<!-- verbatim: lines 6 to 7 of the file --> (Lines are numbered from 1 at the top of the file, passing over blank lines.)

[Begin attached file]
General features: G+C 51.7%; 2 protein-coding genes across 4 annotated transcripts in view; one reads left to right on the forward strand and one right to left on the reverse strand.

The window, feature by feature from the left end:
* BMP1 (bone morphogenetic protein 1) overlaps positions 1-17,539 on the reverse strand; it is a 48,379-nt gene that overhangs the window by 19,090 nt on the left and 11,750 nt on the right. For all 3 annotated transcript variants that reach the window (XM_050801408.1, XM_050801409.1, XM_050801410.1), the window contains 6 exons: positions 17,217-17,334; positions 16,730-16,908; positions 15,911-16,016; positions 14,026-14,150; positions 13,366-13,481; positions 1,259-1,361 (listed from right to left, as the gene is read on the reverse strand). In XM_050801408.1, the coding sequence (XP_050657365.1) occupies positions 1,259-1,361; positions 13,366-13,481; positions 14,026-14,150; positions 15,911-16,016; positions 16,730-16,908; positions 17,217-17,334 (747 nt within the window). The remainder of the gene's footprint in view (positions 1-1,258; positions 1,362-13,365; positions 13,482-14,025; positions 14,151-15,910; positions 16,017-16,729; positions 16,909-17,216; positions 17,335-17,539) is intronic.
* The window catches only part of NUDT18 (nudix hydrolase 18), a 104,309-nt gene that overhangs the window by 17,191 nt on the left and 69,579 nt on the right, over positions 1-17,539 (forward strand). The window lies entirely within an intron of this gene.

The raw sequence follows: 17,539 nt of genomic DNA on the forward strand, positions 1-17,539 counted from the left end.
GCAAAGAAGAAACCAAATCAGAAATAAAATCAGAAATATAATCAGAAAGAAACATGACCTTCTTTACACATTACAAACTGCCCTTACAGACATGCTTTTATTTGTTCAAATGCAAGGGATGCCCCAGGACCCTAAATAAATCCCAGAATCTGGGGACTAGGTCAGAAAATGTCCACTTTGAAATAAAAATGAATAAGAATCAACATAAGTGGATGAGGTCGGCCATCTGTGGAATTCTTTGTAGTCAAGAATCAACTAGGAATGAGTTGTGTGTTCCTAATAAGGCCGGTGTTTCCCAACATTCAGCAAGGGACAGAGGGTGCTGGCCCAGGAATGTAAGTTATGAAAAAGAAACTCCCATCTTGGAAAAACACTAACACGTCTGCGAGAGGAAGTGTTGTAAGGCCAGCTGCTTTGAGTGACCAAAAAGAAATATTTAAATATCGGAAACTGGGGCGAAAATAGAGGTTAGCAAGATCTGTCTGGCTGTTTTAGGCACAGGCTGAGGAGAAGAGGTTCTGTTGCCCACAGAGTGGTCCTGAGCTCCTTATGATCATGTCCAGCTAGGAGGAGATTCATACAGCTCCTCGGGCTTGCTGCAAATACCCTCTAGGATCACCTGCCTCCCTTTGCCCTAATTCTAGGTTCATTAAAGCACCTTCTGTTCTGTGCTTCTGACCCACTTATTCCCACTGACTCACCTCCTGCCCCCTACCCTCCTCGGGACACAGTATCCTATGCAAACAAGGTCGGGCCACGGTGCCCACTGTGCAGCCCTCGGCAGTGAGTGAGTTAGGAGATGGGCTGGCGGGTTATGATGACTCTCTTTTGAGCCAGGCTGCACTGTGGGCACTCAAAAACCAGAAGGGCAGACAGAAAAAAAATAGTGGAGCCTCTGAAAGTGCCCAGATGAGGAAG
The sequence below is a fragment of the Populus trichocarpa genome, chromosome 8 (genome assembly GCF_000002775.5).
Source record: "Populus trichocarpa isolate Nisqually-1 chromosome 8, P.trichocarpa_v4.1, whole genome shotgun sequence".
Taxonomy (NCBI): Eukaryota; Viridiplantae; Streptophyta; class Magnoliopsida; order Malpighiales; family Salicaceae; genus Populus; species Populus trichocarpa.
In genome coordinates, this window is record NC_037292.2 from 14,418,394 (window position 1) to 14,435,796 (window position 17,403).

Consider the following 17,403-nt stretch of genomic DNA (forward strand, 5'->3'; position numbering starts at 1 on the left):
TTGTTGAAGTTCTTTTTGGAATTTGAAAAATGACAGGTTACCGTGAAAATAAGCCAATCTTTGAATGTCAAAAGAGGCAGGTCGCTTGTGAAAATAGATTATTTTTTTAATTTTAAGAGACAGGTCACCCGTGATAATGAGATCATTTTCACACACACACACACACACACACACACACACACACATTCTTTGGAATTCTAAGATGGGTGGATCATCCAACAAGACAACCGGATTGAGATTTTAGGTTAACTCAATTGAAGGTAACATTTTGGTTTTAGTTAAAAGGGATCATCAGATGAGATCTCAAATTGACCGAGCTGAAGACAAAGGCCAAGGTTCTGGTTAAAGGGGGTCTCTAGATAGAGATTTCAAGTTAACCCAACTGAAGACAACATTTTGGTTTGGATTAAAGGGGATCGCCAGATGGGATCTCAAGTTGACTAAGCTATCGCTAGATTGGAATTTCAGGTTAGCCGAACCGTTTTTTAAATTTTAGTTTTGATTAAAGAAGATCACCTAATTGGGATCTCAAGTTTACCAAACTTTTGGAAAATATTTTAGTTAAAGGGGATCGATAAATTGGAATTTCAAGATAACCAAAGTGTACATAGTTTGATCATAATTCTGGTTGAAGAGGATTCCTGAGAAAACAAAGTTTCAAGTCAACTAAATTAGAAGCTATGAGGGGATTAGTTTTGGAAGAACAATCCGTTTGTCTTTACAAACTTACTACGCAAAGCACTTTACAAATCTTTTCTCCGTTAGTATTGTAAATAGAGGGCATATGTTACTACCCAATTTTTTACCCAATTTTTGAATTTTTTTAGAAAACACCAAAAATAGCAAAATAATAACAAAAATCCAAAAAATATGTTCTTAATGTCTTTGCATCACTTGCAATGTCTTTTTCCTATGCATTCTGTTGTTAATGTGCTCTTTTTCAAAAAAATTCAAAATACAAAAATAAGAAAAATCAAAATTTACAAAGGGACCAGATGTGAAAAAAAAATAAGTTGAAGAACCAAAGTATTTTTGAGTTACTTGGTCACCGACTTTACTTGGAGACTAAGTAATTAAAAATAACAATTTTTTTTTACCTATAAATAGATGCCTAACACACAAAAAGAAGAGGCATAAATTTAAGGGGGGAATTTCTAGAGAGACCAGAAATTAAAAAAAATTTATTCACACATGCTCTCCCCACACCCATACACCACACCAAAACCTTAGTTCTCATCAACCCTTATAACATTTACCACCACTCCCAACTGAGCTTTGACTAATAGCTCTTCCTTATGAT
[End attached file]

GCAAAGAAGAAACCAAATCAGAAATAAAATCAGAAATATAATCAGAAAGAAACATGACCTTCTTTACACATTACAAACTGCCCTTACAGACATGCTTTTATTTGTTCAAATGCAAGGGATGCCCCAGGACCCTAAATAAATCCCAGAATCTGGGGACTAGGTCAGAAAATGTCCACTTTGAAATAAAAATGAATAAGAATCAACATAAGTGGATGAGGTCGGCCATCTGTGGAATTCTTTGTAGTCAAGAATCAACTAGGAATGAGTTGTGTGTTCCTAATAAGGCCGGTGTTTCCCAACATTCAGCAAGGGACAGAGGGTGCTGGCCCAGGAATGTAAGTTATGAAAAAGAAACTCCCATCTTGGAAAAACACTAACACGTCTGCGAGAGGAAGTGTTGTAAGGCCAGCTGCTTTGAGTGACCAAAAAGAAATATTTAAATATCGGAAACTGGGGCGAAAATAGAGGTTAGCAAGATCTGTCTGGCTGTTTTAGGCACAGGCTGAGGAGAAGAGGTTCTGTTGCCCACAGAGTGGTCCTGAGCTCCTTATGATCATGTCCAGCTAGGAGGAGATTCATACAGCTCCTCGGGCTTGCTGCAAATACCCTCTAGGATCACCTGCCTCCCTTTGCCCTAATTCTAGGTTCATTAAAGCACCTTCTGTTCTGTGCTTCTGACCCACTTATTCCCACTGACTCACCTCCTGCCCCCTACCCTCCTCGGGACACAGTATCCTATGCAAACAAGGTCGGGCCACGGTGCCCACTGTGCAGCCCTCGGCAGTGAGTGAGTTAGGAGATGGGCTGGCGGGTTATGATGACTCTCTTTTGAGCCAGGCTGCACTGTGGGCACTCAAAAACCAGAAGGGCAGACAGAAAAAAAATAGTGGAGCCTCTGAAAGTGCCCAGATGAGGAAG
The sequence below is a fragment of the Populus trichocarpa genome, chromosome 8 (genome assembly GCF_000002775.5).